As promised in my comments on the original posting, I did indeed ask for a Bud Light, at which point I noticed two things: 1) All of the bartenders were wearing high-necked overalls and neckerchiefs (see below), and 2) the bar crowd could not have been more yuppy/mainstream DC. Nary a plaid shirt, man bun, or white person with dreads in sight. Any bar or restaurant that makes its employees wear themed costumes is immediately on my shit list, so -2 for that. Whew, just had some Britney/Justin denim flashbacks.
However, instead of scoffing at my generic capitalist drone palette, the bartender was actually extremely pleasant and friendly and informed me that they did not carry Bud Light. +2 for service. Having anticipated this, I requested a menu, and was handed… this.
This motherfucker was HUGE. Hand included for scale. I was taken aback as I opened the gigantic menu. Icing on the cake: this menu includes AN INTRODUCTION PAGE. Like, not a quick little one paragraph blurb or fun authentic photos of the owners. This thing is a manifesto. I didn’t need to read beyond the first sentence to know that the entire page was an homage to “farm to table” and “the concept,” so I did what anyone drunk from happy hour would do and turned the page immediately.
I’ll save you the 15 minutes it took me to look through what I estimate to be the 45-page menu and tell you that the cocktail menu is as pretentious as it gets (prices included), but the food actually looked delicious. It pains me to admit that. The friend I was with was in law school and living that no paycheck life, so we didn’t actually try any food. We did, however, order drinks. I got my favorite cocktail, a dirty gin martini (a likely predictor of the Hermes-wearing Georgetown-dwelling alcoholic I’m sure to become), and my friend got something with an absurdly long name like, “Whiskey The Way George Would Have Had It.” At $14 each. I’m a huge food snob, but really? Unless it’s wine, which I will drink at any price point, $14 cocktails better be pretty fucking top shelf.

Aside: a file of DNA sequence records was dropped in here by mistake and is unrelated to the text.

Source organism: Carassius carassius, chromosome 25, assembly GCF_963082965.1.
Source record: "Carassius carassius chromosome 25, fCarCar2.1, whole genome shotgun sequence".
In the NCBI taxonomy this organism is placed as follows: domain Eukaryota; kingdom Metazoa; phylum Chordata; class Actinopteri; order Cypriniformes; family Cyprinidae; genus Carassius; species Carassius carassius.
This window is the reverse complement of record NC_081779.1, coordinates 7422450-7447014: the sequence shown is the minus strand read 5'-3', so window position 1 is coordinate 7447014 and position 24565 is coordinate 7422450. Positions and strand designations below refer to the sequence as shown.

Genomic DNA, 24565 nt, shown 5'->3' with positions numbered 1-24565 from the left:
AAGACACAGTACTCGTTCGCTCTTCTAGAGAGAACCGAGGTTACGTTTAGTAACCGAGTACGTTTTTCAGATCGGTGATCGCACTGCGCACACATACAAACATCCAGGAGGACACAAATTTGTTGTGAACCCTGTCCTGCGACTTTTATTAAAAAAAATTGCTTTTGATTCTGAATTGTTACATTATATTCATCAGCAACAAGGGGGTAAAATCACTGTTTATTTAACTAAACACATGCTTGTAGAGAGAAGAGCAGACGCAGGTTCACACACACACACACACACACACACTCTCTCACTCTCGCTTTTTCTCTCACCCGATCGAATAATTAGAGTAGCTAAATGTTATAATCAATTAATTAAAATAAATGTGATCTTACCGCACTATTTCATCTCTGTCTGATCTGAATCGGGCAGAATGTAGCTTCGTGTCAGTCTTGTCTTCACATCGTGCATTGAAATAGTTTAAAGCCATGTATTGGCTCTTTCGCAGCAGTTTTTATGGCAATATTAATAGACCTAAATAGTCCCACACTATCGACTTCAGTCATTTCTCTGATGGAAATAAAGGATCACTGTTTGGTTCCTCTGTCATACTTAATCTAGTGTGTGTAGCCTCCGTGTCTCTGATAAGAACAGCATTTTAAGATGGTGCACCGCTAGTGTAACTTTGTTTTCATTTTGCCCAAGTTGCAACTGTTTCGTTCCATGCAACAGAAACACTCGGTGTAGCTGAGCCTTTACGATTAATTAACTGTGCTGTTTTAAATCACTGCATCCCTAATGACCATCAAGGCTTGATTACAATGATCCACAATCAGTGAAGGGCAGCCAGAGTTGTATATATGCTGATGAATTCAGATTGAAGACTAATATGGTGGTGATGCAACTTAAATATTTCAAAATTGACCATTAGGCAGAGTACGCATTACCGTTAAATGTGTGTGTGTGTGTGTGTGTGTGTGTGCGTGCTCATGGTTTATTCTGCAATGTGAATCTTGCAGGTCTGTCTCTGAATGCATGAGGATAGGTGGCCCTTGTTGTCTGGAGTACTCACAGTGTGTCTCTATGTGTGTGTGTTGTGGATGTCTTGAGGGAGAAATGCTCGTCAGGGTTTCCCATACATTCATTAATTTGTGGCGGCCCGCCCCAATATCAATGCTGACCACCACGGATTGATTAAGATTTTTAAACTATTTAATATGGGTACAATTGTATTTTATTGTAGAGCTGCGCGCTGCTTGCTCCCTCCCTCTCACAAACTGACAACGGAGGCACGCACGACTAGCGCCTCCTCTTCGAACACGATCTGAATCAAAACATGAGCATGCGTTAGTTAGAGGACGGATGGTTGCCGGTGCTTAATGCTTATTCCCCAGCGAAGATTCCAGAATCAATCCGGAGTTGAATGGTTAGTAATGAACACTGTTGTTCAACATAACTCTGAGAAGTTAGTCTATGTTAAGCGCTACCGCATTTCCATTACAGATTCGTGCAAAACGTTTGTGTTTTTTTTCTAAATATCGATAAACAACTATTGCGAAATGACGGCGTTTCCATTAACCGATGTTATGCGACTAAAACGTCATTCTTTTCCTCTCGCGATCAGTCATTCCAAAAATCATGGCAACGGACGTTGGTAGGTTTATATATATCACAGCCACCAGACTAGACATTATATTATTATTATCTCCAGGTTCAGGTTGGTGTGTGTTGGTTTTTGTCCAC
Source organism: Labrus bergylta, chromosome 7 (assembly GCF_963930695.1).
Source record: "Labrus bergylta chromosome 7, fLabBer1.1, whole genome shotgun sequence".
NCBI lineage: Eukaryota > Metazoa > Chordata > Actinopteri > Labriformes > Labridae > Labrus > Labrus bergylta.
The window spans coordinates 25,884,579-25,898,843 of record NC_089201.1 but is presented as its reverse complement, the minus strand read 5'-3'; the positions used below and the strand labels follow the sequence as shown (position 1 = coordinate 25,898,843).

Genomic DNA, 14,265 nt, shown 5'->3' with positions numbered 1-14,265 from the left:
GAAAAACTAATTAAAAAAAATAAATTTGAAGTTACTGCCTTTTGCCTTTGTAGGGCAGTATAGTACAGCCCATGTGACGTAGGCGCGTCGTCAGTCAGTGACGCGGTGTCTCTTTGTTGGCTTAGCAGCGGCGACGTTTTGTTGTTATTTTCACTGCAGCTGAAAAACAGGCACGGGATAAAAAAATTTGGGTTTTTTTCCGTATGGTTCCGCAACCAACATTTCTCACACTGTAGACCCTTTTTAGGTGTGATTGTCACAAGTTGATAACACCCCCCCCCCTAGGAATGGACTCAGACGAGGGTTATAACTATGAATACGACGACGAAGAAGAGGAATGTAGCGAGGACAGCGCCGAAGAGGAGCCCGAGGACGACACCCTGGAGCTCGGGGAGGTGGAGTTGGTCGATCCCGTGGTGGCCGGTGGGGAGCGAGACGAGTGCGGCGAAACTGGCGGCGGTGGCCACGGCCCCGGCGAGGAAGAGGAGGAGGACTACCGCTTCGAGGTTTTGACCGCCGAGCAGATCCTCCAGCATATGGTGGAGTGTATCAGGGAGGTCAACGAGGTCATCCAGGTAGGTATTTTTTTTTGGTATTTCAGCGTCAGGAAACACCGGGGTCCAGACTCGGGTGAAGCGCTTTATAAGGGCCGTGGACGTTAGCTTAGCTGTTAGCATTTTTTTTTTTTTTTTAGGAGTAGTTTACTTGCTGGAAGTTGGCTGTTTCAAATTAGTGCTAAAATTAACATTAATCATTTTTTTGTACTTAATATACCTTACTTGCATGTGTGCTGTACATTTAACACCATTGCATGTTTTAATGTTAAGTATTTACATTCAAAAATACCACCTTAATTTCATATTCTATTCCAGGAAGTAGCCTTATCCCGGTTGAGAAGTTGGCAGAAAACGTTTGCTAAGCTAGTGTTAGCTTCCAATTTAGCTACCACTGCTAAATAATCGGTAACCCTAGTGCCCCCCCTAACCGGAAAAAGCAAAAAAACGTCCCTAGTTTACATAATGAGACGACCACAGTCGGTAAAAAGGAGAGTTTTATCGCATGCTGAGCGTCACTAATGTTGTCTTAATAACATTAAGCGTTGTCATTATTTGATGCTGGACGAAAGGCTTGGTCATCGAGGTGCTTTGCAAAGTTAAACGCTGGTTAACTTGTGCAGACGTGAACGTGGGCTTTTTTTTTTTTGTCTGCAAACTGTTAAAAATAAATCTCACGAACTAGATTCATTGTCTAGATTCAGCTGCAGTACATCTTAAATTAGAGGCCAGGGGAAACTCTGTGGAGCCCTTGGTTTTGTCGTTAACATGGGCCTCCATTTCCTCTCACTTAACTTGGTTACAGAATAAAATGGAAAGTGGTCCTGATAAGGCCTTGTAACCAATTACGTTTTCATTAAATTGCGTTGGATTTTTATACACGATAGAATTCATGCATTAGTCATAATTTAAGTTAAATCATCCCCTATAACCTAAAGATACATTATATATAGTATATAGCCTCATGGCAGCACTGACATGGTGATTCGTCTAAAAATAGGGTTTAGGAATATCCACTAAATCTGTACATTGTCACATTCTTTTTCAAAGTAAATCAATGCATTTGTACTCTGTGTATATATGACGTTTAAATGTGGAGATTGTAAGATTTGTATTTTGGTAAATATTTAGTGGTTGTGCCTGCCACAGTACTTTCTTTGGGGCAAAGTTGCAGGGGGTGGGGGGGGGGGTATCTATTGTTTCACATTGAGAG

If the name didn’t tip you off, Farmers & Distillers makes their own gin. If my martini was any indication of its usual quality, they need to give up their distilling dream and invest in some Bombay Sapphire immediately. I took my first sip and almost spit it back out. You read that correctly. I almost spit out ALCOHOL. I watched the bartender make my drink and she made it with exactly the proportions I would have, so I don’t blame her. I don’t know how to describe the taste of this beverage that was put before me other than famine and genocide.
However, I was determined to get my $14 out of this drink, so I went back and asked the bartender for more olive juice. I literally poured in enough juice to make the entire thing taste like olive brine and that was the only way I finished it in two gulps. Luckily, my friend’s whiskey cocktail was much better and actually enjoyable, but still not $14 worth.
At that point, we decided to bail and head to the nearest sports bar around the corner to chow down on some loaded tater tots and $5 wine. Before you panic, YES, I got a picture of the damn man bun. It was just as obnoxious in person as it was in the original article.
If I had to summarize the hipster level of the restaurant, I would say that it’s only hipster in the sense that it is trying SO hard to be hipster. If they came out and just said, “hey guys, this is the same basic restaurant as our other two basic restaurants, but now we want to make our own liquor,” I could almost respect them for just wanting to turn a profit. While I would be interested in trying their food and the service was actually great, this is not going to make my bar rotation. The concept that someone’s suburban dad from Ohio thinks is “hipster” based on a segment he once saw on Fox News (along with the terrible gin) left a bad taste in my mouth..